Art Pepper with Duke Jordan - In Copenhagen 1981 (FLAC/scans)

Art Pepper, alto sax; Duke Jordan, piano; David Williams, bass; Carl Burnett, drums


1. Blues Montmartre (Pepper) 14:01
2. What Is This Thing Called Love? (Porter) 9:27
3. Over the Rainbow (Arlen, Harburg) 7:18
4. Caravan (Ellington, Mills, Tizol) 15:48
5. Rhythm-A-Ning (Monk) 14:26
6. You Go to My Head (Coots, Gillespie) 12:18


1. Besame Mucho (Skylar, Velazquez) 22:06
2. Cherokee (Noble) 8:46
3. Radio Blues (Pepper) 11:40
4. Good Bait (Basie, Dameron) 10:41
5. All the Things You Are (Hammerstein, Kern) 15:28

Recorded at Café Montmartre, Copenhagen, Denmark, July 3, 1981

Thursday, July 3, 2008

Count Basie & Orchestra - 88 Basie Street

One of Basie's final albums, the very appealing title cut seems to sum up his career, a lightly swinging groove with a strong melody. Two small-group performances with guest Joe Pass on guitar and the tenor of Kenny Hing add variety to a particularly strong set. Scott Yanow

While this is one of Count Basie's final albums, he's still in superb musical shape on this 1983 release. His band swings with the same kind of conviction and intimacy that made it famous during the Depression.

However there's a more contemporary feel to Basie's orchestra on 88 BASIE STREET; Cleveland Eaton plays all electric bass guitar, and saxophonist Eric Dixon and others contribute bop-inflected solos on "Contractor's Blues" and "The Blues Machine". To the end, Basie was dedicated to swing and the blues, never experimenting with rock or funk, as did contemporaries such as Buddy Rich and the next generation of big band icons such as Maynard Ferguson.

Count Basie (piano)
Danny Turner, Christopher Woods (alto saxophone, flute)
Eric Dixon, Eric Schneider (tenor saxophone, flute)
Kenny Hing (tenor saxophone)
John Williams (baritone saxophone)
Bob Summers, Dale Carley, Sonny Cohn, Frank Szabo, Jim Crawford (trumpet, flugelhorn)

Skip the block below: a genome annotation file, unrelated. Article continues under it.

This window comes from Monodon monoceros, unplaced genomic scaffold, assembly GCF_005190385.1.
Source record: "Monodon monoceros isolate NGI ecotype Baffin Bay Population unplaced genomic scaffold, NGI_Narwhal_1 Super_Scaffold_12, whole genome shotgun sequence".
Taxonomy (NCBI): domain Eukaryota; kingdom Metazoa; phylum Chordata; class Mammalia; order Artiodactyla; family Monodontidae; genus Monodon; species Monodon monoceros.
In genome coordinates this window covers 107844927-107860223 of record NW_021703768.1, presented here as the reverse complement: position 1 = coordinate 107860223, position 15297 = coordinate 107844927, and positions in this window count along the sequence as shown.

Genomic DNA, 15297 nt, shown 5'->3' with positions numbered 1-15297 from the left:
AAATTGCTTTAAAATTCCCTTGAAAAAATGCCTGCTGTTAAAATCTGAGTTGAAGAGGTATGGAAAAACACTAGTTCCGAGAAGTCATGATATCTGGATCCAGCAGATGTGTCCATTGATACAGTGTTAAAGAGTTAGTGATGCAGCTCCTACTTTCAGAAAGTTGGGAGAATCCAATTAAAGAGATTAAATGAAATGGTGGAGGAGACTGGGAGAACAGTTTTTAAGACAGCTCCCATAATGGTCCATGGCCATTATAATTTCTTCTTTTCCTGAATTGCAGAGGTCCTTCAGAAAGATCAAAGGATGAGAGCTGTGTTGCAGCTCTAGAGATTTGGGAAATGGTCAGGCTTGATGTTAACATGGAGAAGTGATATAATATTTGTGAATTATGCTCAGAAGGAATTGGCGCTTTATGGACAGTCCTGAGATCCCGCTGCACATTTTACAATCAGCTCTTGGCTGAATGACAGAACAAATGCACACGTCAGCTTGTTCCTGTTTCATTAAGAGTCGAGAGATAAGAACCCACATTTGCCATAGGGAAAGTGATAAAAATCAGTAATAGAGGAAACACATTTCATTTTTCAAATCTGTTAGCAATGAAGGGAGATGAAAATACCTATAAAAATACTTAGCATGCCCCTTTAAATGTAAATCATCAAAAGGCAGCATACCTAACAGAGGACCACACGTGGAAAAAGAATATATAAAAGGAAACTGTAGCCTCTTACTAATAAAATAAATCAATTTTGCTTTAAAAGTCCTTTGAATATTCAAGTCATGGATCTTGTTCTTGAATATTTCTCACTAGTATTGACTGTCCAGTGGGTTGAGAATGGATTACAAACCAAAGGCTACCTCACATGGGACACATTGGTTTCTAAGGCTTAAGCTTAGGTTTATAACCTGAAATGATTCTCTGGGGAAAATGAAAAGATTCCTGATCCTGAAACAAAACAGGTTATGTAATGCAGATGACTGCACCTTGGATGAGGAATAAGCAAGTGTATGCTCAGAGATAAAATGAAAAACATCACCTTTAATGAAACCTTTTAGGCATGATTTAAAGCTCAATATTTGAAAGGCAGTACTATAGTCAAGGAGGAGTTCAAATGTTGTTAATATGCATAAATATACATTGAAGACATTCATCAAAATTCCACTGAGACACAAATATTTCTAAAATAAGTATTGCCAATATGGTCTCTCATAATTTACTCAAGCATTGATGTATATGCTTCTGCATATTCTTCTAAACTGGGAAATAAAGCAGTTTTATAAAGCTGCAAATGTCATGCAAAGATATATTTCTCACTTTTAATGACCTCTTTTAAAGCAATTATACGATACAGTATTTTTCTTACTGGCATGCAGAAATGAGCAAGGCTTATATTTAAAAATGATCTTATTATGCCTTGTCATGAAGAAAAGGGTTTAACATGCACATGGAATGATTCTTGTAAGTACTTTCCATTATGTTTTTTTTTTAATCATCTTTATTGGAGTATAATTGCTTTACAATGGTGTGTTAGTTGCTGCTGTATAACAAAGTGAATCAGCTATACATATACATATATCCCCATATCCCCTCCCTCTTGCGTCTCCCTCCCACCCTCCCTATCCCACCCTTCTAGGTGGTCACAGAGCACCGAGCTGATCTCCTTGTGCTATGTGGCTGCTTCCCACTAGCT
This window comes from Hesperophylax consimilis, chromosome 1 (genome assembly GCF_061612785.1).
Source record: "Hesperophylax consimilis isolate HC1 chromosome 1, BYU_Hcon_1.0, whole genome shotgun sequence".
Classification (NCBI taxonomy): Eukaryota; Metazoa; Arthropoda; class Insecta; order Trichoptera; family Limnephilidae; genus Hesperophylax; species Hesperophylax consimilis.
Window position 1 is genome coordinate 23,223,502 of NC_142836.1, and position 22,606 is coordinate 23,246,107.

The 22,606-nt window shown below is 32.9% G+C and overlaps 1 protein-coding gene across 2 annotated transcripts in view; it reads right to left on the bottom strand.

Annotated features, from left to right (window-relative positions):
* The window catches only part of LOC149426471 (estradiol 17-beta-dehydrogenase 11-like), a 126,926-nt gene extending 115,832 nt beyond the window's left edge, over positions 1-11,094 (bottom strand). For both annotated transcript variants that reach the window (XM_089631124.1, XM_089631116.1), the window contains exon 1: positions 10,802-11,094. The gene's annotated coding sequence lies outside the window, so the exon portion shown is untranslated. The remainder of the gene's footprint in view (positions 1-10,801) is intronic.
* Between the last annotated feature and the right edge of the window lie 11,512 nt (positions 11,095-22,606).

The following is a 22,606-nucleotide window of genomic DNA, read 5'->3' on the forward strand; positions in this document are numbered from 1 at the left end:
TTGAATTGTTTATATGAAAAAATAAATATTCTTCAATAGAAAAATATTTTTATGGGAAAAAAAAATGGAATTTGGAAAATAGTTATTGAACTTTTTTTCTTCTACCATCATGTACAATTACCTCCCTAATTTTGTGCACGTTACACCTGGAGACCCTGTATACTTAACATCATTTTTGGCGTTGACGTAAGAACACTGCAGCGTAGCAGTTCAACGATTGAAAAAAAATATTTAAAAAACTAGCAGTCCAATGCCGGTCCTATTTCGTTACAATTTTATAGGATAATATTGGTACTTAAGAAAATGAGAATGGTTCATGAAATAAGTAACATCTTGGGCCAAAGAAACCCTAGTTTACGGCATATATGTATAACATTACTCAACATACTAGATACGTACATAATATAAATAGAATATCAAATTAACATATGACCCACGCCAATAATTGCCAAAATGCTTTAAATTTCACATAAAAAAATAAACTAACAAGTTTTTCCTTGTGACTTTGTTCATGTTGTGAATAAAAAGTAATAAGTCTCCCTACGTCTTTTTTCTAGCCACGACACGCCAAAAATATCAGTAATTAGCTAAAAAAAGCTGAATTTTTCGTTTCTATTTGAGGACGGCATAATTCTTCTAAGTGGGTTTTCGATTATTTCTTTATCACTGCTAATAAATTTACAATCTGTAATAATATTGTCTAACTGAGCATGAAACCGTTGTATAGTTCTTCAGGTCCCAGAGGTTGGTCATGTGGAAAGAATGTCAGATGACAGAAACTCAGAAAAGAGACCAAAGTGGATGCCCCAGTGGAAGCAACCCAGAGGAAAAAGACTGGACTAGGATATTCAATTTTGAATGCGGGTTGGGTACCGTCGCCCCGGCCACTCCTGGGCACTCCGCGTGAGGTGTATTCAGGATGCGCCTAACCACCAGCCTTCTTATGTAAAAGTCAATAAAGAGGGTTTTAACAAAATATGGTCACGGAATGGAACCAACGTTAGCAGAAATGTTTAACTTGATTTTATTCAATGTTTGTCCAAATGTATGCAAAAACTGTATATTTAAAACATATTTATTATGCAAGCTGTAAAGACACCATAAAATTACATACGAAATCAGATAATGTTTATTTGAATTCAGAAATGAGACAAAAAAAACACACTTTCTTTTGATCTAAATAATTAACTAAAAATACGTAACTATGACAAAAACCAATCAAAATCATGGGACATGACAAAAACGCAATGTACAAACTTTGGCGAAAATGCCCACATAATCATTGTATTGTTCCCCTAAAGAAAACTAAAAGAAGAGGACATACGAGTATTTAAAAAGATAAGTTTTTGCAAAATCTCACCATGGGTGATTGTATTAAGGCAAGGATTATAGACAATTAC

Booty Wood, Grover Mitchell, Dennis Wilson, Bill Hughes (trombone)
Joe Pass (guitar)
Cleveland Eaton (bass)
Dennis Mackrel (drums)
Sal Nestico (arranger)

1 Bluesville (Nestico) 6:53
2 88 Basie Street (Nestico) 4:50
3 Contractor's Blues (Basie) 7:53
4 The Blues Machine (Nestico) 6:33
5 Katy (Nestico) 2:35
6 Sunday at the Savoy (Basie) 12:32

Recorded at Oceanway Studios, Hollywood, California on May 11 & 12, 1983

Howard Roberts - 1977 The Real Howards Roberts

"The sadly undersung Howard Roberts was never well represented on disc, although those he did make were remarkably consistent. Fortunately his one and only outing with Concord: 'The Real Howards Roberts' (Concord CCD-4053) is amongst the recent batch of reissues. Good taste, great chops and a wonderful tone were the overt qualities of Roberts' playing, while his improvisation was consistently swinging and considered. Check out his quartet harmony on Herbie Hancock's Dolphin Dance, his chordal work on Darn That Dream and his straight ahead bebop chops on the Wesish reading of Gone With The Wind. We shouldn't forget either his blues forte on Parking Lot Blues or the Miles Davis classic All Blues. In short a great recording, providing a breath of fresh air for the jazz guitar. Buy it, buy it, buy it!!!"